Now, I moved to create four more shapes for the big support wires.
I drew the two wires and noticed that in an actual bulb they are folded at the end. The left one is folded back and the right is folded in front. I drew the folded shapes and sent one at the back and the other in front. Then I filled the wires with K=90, and the folded shapes with K=95. No stroke (Step 10.1).
Moving on to the tungsten filament. What I did was pretty simple. I Pen Tooled a line between the big wires and applied Effect > Distort and Transform > Zig Zag. I entered: 1% for the Relative size, Ridges per Segment at 8, Points at Smooth and finally K=90 stroke color. The effect gave nice curved line, just like the real thing.
Additionally, I created the bottom element of the glass mount, along with two ellipses for the central part. I selected both ellipses and in the Pathfinder palette I chose Minus Front to get rid of the front one, this creating a hole in the big ellipse. After that, you guessed it, radial gradient from K=70, K=90, K=80, at respectively 0, 63 and 100% (Step 10.2).

Step 11

I noticed that the big support wires go inside the glass mount, and the glass acts like a magnifying glass and the wires in there look magnified.
Let's draw that. I made four shapes. Notice that they go all the way down and at places it looks like they are separated, that’s why I made four and not two (Step 11.1).
The glass mount is complete, but look at it - it's flat. We have to make some highlights and play with the opacity and blending modes to create the illusion of 3D. Let's do that!
For the top glass shape I made two highlights. The left one I filled with a white to black gradient, and no stroke. I did the same with the right one, this time with black to white gradient fill. I set both shapes to Screen blending mode. Next I applied a Gaussian Blur of 2 pixels to both shapes and the glass started to appear (Step 11.2).

Step 12

Let's go on and create more highlights. Simply draw and repeat the same steps until you're satisfied. Experiment with both shapes and with smaller and larger blur radius, but don't forget always to use a white to black gradient set to Screen. This is what gives the actual glass look.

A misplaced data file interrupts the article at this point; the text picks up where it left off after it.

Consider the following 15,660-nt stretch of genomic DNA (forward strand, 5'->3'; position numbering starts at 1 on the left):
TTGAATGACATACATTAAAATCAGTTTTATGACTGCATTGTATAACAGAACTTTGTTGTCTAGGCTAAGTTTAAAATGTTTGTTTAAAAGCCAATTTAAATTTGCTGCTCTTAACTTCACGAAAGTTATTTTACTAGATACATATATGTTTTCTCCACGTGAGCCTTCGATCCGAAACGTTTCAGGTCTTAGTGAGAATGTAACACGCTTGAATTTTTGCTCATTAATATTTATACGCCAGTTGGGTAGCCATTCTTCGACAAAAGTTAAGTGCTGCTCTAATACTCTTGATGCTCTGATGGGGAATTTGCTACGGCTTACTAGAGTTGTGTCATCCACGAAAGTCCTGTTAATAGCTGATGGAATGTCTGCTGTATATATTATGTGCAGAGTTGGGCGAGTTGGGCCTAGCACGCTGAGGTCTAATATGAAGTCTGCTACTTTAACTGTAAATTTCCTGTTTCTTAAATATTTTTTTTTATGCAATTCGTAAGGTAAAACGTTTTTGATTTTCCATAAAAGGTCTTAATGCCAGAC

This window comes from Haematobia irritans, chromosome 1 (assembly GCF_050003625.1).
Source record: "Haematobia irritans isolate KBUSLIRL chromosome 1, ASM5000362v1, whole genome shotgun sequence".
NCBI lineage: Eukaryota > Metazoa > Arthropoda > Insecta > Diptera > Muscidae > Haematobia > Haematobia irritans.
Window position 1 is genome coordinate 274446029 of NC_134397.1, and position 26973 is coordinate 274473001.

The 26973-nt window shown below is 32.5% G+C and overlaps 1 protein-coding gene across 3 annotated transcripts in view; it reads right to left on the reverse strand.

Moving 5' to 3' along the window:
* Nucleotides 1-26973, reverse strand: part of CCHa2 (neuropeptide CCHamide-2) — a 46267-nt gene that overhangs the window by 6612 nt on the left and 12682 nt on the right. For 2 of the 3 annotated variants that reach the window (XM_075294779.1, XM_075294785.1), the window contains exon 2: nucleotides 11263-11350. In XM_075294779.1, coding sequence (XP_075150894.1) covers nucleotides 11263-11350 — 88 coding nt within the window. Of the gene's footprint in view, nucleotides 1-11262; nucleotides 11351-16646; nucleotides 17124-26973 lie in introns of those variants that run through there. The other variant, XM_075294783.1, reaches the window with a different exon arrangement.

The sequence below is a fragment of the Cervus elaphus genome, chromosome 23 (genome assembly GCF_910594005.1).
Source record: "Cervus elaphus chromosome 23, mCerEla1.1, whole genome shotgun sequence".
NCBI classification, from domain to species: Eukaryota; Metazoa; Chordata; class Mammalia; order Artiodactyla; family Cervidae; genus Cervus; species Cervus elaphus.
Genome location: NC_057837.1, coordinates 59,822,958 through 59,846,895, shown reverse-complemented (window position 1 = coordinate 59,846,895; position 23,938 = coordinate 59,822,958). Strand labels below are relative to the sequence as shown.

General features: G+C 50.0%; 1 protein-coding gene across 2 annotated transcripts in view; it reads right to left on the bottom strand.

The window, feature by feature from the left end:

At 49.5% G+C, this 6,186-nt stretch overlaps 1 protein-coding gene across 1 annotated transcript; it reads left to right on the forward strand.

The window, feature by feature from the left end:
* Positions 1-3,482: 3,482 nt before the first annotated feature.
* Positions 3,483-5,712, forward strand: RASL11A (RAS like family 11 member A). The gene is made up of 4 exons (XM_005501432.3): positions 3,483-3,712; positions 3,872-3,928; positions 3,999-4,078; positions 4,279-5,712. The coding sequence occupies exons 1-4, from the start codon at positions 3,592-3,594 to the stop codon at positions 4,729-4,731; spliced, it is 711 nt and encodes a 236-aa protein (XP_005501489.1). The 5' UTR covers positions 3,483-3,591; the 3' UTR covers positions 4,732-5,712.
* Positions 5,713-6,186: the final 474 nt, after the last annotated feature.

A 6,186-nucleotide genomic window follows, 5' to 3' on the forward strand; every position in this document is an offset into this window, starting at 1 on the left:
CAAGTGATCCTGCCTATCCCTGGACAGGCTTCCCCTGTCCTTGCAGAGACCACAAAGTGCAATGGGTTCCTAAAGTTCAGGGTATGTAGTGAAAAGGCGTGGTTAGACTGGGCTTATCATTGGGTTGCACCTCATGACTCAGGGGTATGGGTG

We have to add one final detail to the glass mount - a big reflection going all the way from top to bottom. I made a shape following the curves of the mount, gave it a white to black radial gradient, set it to Screen and gave it big 7-pixel blur. Additionally, I adjusted the gradient sliders to punch it up a bit (Step 12.1).
This is the finished glass mount. Be careful with the object layering. My glass mount is on one Illustrator layer, but the object layering inside the layer is critical. Keep the basic shapes in the back and bring forward the highlights and glows. This will add more to the glass effect (Step 12.2).

Step 13

Group all the stuff in the "Glass Mount" layer and switch on the other layers. Move the Glass Mount to the center of the bulb using our vertical guide we created in the beginning. Rearrange the layers order as follows (from top to bottom): "Metallic Body," "Glass Mount," and then Glass Body."

Step 14

The last step in the tutorial is to add highlights to the bulb itself. I put them on a new layer named "Reflections," then moved it on top of all the others.
Next, I created a series of shapes along the right part of the bulb, the bottom and the top left part, where I placed some ellipses. I scaled some of them down and rotated them accordingly. I outlined them in blue for better illustration. At the end I colored all the reflections in white and added Gaussian Blur of 8 pixels to each one.

Step 15

This step is optional. For those of you interested in making the bulb turned on, create a new layer over the "Glass Mount" and below the "Metallic Body" layers.
Create a circle, smaller than the glass body. I gave it a yellow-to-white radial gradient at -180 degrees and set it to Multiply Blending Mode.


The final print came out great. At the end my client was really happy and so was I. I hope you enjoyed creating this realistic vector light bulb!